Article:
Wednesday, March 26, 2014

The Mimosa - a Vacation or Special Brunch Beverage



On a regular morning, thoughts of a mimosa never cross my mind.  It is a beverage I associate with special-occasion brunches and vacations.

Mimosa. Even the name sounds lovely and is fun to say. "Mee-mow-saa." I used to wonder how this cocktail got its name. Apparently, because of the color and texture of the beverage, it was named after the puffy yellow or orange flowers of the tropical mimosa tree (acacia dealbata), which grows in Australia and the southern hemisphere.


When we lived in Cincinnati, Ohio, I was told a tree in our backyard was a mimosa tree - but the silky, spiky, billowy flowers it produced were pink. This was confusing to me, until I learned that my tree was apparently a mimosa or silk tree (Albizia julibrissin) - different from the species the mimosa cocktail is named after.  The albizia julibrissin was introduced in the southern United States from China in the late 1770's. It is so prolific there it is now considered an invasive species.  


The mimosa cocktail is thought to have first been made in the 1920's, at the Paris Ritz. A very similar cocktail, but with the addition of grenadine, originated about the same time in England however and was named Buck's Fizz.  There is some speculation as to who came up with the original idea first.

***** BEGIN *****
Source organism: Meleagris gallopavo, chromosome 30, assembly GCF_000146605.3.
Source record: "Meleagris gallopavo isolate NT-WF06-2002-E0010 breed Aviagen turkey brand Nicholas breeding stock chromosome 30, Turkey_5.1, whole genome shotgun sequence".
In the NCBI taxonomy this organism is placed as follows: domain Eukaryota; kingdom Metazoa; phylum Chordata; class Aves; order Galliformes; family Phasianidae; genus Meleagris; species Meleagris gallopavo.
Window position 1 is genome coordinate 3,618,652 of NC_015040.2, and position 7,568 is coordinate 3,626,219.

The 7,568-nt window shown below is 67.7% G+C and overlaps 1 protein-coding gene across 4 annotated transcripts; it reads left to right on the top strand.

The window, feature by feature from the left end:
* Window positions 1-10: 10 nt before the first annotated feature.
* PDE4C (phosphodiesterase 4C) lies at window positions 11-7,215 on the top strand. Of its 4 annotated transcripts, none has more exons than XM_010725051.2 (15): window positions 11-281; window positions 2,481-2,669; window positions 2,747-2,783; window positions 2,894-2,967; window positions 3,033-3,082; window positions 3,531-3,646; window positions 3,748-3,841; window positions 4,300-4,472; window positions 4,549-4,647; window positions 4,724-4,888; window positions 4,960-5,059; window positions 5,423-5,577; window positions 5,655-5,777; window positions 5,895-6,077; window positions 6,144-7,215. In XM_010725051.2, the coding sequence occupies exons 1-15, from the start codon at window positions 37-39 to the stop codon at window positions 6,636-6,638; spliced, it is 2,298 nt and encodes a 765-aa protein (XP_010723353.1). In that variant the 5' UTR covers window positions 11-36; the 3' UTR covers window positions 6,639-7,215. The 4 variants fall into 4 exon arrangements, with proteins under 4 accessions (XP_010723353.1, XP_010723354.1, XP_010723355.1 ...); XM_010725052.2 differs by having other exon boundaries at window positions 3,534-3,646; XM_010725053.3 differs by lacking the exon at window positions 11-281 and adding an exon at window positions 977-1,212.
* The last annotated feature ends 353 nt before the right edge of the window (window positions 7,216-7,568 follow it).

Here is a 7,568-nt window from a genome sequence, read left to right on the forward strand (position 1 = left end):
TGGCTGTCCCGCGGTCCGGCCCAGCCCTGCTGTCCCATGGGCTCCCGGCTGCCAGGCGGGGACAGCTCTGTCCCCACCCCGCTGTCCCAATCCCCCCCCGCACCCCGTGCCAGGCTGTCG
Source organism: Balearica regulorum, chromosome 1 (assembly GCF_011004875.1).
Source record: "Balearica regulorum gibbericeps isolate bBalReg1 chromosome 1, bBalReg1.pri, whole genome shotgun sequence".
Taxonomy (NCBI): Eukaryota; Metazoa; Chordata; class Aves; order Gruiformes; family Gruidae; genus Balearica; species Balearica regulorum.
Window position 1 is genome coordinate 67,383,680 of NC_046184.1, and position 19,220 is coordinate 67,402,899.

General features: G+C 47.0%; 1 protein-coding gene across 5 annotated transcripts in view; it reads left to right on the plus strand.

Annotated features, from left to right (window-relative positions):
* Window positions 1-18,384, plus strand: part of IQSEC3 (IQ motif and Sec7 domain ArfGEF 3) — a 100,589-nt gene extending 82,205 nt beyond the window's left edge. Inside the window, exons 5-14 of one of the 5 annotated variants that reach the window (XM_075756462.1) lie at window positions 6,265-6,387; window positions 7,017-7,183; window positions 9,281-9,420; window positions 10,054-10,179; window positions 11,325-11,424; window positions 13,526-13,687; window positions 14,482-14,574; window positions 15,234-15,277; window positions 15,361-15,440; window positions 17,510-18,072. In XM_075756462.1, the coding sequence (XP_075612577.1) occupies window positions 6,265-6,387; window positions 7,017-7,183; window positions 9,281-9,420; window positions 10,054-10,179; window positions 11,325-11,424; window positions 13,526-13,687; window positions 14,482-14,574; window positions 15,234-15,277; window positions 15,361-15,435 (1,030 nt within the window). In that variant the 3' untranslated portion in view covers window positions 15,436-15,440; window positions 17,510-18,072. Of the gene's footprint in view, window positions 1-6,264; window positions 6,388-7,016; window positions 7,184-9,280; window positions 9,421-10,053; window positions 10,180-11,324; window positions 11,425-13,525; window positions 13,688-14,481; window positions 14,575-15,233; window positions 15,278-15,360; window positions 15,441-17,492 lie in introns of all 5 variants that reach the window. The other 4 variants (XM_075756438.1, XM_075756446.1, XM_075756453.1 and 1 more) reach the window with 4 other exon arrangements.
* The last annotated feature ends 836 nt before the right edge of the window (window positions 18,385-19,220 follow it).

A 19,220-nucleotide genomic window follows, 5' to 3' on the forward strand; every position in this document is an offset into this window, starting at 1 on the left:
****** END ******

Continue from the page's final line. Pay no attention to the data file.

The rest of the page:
A mimosa is typically made with equal amounts of sparkling wine and orange juice, or two parts sparkling wine and one part orange juice. Champagne, Cava or Prosecca are all good choices, and it is best to use fresh squeezed orange juice if you can get it. A non- alcoholic version can be prepared using sparking cider or sparkling water such as Pellegrino. Mimosas should be served chilled and without ice, in a tall, fluted champagne glass (or whatever glassware available that most closely resembles this!) The fizzy liquid should be added to the glass before the juice. It is easy to consume a Mimosa as quickly as drinking plain orange juice, but the alcoholic content can be potent, so one should drink with caution!


Apparently, if you substitute cranberry juice for orange juice, the "mimosa" becomes a "poinsettia". Perhaps I will try this next Christmas morning.  My preference, though, would be a mimosa cocktail under a warm and sunny sky, with mimosa flowers (pink or yellow), and a palm tree or two nearby!



My latest mimosa was on a recent vacation. When I walked into the garden of our rented vacation home and saw a mimosa tree, I knew I had to have one, whether or not the kitchen was stocked with a fluted champagne glass!









2 comments :

  1. These look delicious and even though we're heading into winter, are still very appealing! I've got an event with some friends coming up - we might have to experiment with different juices...

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    1. I think a traditional mimosa is always made with orange juice or maybe grapefruit - but different juices would be lovely! Enjoy your event - and thanks for stopping by and leaving a comment Lisa!

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